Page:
The day Apple landed in Gauna

March 17, 2011: 7:18 AM ET

Why did one of the world's fastest growing tech companies fall twice as fast as the market?

Boy. You leave town for one day and -- if you'll forgive an expression Elmore Leonard warns writers never to use -- all hell breaks loose.

Of course, with Japan's nuclear plants burning and the Dow dropping 242 points and change, you would expect Apple (AAPL) to take a hit. So some of its $15.42 drop Wednesday (on top of Tuesday's $8.13 loss) can be attributed to the rout that drove the whole market down.

But the Dow only fell 2.04% Wednesday. Apple's shares had their third worst day ever in dollar terms, falling 4.46% before the market closed and losing another 0.94% in after-hours trading. By the time the high-frequency traders had done their worst, a company whose revenues grew 70.5% last quarter was trading -- when you subtract out its massive cash holdings -- with a forward P/E ratio in single digits.

So forgive me if I place some of the blame for what happened Wednesday on an analyst named Alex Gauna at JMP Securities. I never thought much of Gauna's work -- his Q4 2010 predictions were among the worst of 38 Apple analysts Fortune surveyed (see here) -- but he really distinguished himself Wednesday by downgrading Apple and casting aspersions on its product sales even as customers were still (five days after launch) lining up outside Apple Stores in the early morning hours to buy the latest iPad.

Analysts with far better track records than Gauna felt obliged to shoot holes in his two chief arguments for downgrading the stock: 1) That Japanese supply lines are in turmoil and 2) that Hon Hai (Foxconn), which does much of Apple's assembly, has experienced a slowdown in what had been breakneck growth.

Oppenheimer's Yair Reiner pointed out Wednesday that Hon Hai -- which is dependent on other manufacturers for nearly 80% of its business -- is a lousy proxy for Apple. And Piper Jaffray's Gene Munster issued a note Thursday in which he addressed Japan's supply line troubles. While it's true that Toshiba (which makes 40% of the world's flash memory) and Mitsubishi (which is a major supplier of the resin used in iPhone and iPad circuit boards) have shut down their plants, Tim Cook buys these components in large pre-payment deals that guarantee supply and pricing. Apple is probably in better shape than any of its competitors to weather the storm.

But for me, nothing better underscored the shallowness of Gauna's analysis than the appearance Wednesday of a 100-page report on Apple by a team at Credit Suisse headed by Kulbinder Garcha. Under the headline "The Most Valuable Company in the World?" Credit Suisse set a $500 target -- $170 above Wednesday's closing price -- and summarized its findings with five bullet points:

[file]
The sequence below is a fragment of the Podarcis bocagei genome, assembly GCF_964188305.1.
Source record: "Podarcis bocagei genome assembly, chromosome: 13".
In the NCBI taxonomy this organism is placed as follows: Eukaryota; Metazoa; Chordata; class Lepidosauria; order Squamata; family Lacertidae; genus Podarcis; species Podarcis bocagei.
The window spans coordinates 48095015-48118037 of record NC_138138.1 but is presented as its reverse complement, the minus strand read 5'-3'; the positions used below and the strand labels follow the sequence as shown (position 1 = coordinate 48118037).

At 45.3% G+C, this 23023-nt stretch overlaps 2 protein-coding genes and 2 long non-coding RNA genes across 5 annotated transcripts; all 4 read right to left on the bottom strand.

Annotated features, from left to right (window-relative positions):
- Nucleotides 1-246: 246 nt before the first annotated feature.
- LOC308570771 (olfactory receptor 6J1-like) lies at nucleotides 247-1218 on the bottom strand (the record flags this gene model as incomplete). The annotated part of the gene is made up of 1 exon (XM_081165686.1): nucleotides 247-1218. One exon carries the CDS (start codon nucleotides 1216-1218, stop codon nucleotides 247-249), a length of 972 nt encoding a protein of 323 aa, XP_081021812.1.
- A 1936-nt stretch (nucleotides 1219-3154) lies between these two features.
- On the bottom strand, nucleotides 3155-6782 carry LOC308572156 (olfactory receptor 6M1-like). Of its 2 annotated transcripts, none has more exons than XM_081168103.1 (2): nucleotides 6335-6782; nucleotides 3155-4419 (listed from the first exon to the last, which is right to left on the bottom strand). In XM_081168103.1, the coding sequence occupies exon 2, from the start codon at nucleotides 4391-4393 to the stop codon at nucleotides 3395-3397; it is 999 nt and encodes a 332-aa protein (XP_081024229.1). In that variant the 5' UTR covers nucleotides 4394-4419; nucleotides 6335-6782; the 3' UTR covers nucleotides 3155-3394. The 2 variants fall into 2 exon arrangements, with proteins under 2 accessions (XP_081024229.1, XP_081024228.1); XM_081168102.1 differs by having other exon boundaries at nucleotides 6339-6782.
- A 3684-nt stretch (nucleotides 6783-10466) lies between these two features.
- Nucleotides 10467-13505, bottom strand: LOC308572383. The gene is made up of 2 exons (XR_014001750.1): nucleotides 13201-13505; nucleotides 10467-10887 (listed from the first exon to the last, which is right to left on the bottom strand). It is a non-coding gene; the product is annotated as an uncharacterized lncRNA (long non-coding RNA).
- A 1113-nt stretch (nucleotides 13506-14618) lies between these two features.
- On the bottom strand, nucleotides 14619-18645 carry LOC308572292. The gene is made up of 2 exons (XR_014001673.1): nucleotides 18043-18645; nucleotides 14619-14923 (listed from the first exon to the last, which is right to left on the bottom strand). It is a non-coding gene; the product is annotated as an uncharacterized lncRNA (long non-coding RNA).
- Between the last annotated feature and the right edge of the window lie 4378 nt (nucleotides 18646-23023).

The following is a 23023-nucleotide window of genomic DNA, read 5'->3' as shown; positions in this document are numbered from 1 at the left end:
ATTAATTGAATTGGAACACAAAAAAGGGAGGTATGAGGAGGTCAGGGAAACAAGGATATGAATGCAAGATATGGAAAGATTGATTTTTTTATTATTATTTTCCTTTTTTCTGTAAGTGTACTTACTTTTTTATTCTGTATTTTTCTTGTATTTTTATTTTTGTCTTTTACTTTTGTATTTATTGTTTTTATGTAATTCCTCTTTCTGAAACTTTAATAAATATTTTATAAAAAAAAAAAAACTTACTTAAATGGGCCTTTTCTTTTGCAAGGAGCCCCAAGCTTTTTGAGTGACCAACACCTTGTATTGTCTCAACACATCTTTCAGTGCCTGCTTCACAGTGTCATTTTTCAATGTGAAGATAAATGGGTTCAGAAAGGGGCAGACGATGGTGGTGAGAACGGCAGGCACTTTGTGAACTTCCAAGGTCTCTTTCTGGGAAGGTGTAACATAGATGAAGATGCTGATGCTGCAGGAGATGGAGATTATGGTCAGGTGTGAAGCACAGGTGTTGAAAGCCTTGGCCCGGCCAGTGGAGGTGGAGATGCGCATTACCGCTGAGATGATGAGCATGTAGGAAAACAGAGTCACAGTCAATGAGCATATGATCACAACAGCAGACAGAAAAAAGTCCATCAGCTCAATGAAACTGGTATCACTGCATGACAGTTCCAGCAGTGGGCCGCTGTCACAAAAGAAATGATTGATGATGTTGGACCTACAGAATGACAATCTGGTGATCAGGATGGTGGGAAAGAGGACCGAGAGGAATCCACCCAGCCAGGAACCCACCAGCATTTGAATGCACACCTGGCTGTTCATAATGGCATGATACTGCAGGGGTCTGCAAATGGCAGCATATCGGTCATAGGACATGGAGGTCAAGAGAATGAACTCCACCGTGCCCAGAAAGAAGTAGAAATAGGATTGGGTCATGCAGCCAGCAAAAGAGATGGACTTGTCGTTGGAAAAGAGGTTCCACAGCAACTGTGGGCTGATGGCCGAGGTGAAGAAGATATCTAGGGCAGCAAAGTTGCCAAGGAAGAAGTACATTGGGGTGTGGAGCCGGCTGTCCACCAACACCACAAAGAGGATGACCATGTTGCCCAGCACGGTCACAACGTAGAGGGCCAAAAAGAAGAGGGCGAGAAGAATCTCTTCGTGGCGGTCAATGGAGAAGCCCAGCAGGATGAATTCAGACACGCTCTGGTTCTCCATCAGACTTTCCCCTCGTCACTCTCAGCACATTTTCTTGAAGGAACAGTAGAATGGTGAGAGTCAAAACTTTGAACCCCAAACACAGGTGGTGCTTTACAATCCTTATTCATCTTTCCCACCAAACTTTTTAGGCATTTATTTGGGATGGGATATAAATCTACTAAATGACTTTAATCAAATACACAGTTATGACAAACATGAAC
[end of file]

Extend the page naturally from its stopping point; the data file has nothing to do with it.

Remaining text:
• Initiating with Outperform and $500 target price. We conclude that Apple should be able to deliver outsized revenue/ earnings growth of 50%/46% over the next two years, which is significantly ahead of consensus expectations (24% higher for FY12), given a sustained competitive advantage in software, hardware and services/apps ecosystem.
  • iPhone still the driver. Across the key smartphone success factors of software, services, product portfolio, distribution, brand, IPR, and chipset efficiency, we believe, three years after the launch of the iPhone, few competitors have managed to narrow Apple's advantage. This means within this fast-growth industry (smartphone unit growth of 52%/32% in 2011/2012), Apple's smartphone share should continue to rise to 20% in 2012 driving volumes of 72mn/112mn in FY11/12 with revenue of $47bn and $67bn.
  • iPad—addressing a $120bn market LT. Our proprietary analysis for tablets (takes into account factors such as regression analysis for long-term computing demand, pricing by tier, and cannibalization of multiple industries) highlights that the tablet market could rise to $120bn by 2015. Within this segment, we believe Apple will dominate, given aggressive pricing, time to market advantage and a software edge, maintaining share as high as 50% long term. This means that iPad should become a $34bn business by FY12. Further, our proprietary BOM analysis implies that GMs for this business will expand to 35% by end-FY11 from around the 27% levels seen in FY10.
  • Still room for an extra $10 in EPS. We believe that a low-end iPhone, greater push into emerging markets, and enterprise traction could add $10 of EPS. Even beyond this, we see scope for Apple to leverage its ecosystem and its current installed base of 200mn (rising to 700mn over coming years) with revenue from advertising, broadcasting or perhaps the TV business.
  • Valuation. We arrive at our $500 target price using a combination of P/E, DCF, and HOLTTM analyses. On our CY12 estimate, Apple trades on a P/E multiple (ex-cash) of 8.9x, which we believe is inexpensive, given the potential for earnings growth of 46% over the next two years.

That, Mr. Gauna, is how real analysts do it.

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About This Author
Philip Elmer-Dewitt
Philip Elmer-DeWitt
Editor, Apple 2.0, Fortune

Philip Elmer-DeWitt has been following Apple since 1982, first for Time Magazine, and now on the Web for Fortune.com.

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